Excerpts from the autobiography
Experimental Eye Research (1998) 66:147-154

"The author has done pretty much what he wanted to do throughout his professional life. Little harm resulted. A few findings may survive."

"In order to frustrate the ambitions of my father, my object in life became to be a failure. That I am writing this piece suggests that even in this modest endeavour I was not completely successful."

"Moreover, my administrative skills, although based soundly on the twin pillars of delegation and recrimination, have never been in heavy demand, I suppose principally because I lack the talent for maintaining an air of solemnity for more than a few minutes at a time."

"Having fresh ideas has never seemed a problem; in my youth they tended to torture me as I lay in bed. If I admit to any professional failing, it is starting too many projects in moments of enthusiasm and then abandoning them. A laboratory that is advertised as providing a stimulating environment, strikes me as potentially disastrous."

"Unlike many colleagues, I have enjoyed renewing my applications because it has been an opportunity to unbottle my imagination."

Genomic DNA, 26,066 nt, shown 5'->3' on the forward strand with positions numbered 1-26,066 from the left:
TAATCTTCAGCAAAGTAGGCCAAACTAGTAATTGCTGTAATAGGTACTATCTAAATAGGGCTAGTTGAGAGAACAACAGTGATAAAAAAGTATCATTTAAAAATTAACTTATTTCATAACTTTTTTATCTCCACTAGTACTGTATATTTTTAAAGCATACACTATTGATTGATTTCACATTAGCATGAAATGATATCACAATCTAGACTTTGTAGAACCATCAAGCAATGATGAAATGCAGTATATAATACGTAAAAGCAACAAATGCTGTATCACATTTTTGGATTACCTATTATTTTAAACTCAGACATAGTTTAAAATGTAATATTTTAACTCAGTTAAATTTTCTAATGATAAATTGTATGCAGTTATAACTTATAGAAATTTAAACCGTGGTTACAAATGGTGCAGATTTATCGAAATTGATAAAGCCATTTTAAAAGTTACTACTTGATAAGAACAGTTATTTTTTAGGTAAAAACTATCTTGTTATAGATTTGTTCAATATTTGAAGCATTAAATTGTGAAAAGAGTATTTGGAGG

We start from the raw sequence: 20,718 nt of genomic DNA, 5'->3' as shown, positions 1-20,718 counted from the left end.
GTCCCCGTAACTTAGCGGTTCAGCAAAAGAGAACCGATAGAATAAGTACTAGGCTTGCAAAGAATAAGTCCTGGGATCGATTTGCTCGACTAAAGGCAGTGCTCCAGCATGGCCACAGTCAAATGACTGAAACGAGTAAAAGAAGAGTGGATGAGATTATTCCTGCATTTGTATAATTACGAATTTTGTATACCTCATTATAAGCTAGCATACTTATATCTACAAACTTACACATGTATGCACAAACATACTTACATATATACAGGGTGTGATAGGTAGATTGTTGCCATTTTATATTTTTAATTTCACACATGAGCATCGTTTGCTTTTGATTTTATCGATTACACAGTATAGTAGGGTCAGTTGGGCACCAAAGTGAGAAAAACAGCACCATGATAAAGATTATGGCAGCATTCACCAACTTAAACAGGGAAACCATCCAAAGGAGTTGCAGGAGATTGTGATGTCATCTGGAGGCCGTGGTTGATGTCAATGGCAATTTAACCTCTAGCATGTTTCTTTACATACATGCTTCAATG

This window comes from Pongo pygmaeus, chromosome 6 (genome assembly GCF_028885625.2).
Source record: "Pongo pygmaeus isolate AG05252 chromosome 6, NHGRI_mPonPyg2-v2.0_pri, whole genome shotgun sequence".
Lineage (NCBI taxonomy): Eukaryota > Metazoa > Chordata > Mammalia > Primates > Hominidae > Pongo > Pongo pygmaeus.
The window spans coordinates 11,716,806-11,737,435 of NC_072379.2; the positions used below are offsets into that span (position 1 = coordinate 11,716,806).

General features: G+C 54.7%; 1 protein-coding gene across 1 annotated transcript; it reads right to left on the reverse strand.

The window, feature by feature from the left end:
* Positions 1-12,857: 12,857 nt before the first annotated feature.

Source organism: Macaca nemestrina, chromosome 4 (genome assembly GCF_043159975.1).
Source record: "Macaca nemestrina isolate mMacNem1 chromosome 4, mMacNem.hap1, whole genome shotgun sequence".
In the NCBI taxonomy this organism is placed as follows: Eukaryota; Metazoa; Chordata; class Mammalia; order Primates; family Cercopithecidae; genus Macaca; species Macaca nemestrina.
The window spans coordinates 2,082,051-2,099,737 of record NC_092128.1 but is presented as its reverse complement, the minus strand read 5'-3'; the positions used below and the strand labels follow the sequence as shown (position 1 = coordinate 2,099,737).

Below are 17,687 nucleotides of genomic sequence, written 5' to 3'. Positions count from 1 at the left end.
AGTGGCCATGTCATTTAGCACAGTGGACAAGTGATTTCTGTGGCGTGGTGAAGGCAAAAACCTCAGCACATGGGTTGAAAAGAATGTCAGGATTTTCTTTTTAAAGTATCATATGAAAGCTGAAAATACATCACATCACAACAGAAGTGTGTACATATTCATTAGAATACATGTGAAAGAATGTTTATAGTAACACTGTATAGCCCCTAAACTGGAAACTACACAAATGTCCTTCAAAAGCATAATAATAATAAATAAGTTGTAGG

"It is dispiriting that in spite of my efforts to achieve clarity and concision, my colleagues sometimes grumble that my style is opaque, and malicious reviewers have accused me of being ungrammatical and perpetrating run-on sentences, although I confess to having no fixed system of punctuation, I deny the latter charge."

"It can be noted that I have nearly always carried out research solo or in collaboration with one other colleague, or perhaps two. I have had the luxury of picking topics that I could believe were within the range of my skills. I may have been touched by hubris but a more direct influence was Hugh Davson."

"Perhaps, more important than the imaginative and competent papers in evaluating someone's scientific status are the number of dull or silly ones. Anyone might occasionally have the good fortune to conceive a felicitous idea but intelligent people should manage to avoid stupidity at all times."

"During my 50 years in the field, I must have used my eyes in experiments on well over 1000 occasions. Nearly always they have been free of risk, but two stand out as being criminally rash, committed while my mind was racing but apparently with a slipping clutch."

"A few models have gained the status of theories and it is these that provide the most satisfaction. The principal example is the overall construct of the cornea in which the endothelial pump confers transparency and mechanical stability on the stroma by compressing it. I retain a special affection, because it was my first born, frail, and adopted by strangers, for the hypothesis that ions cross the cellular layers of the cornea through the paracellular spaces."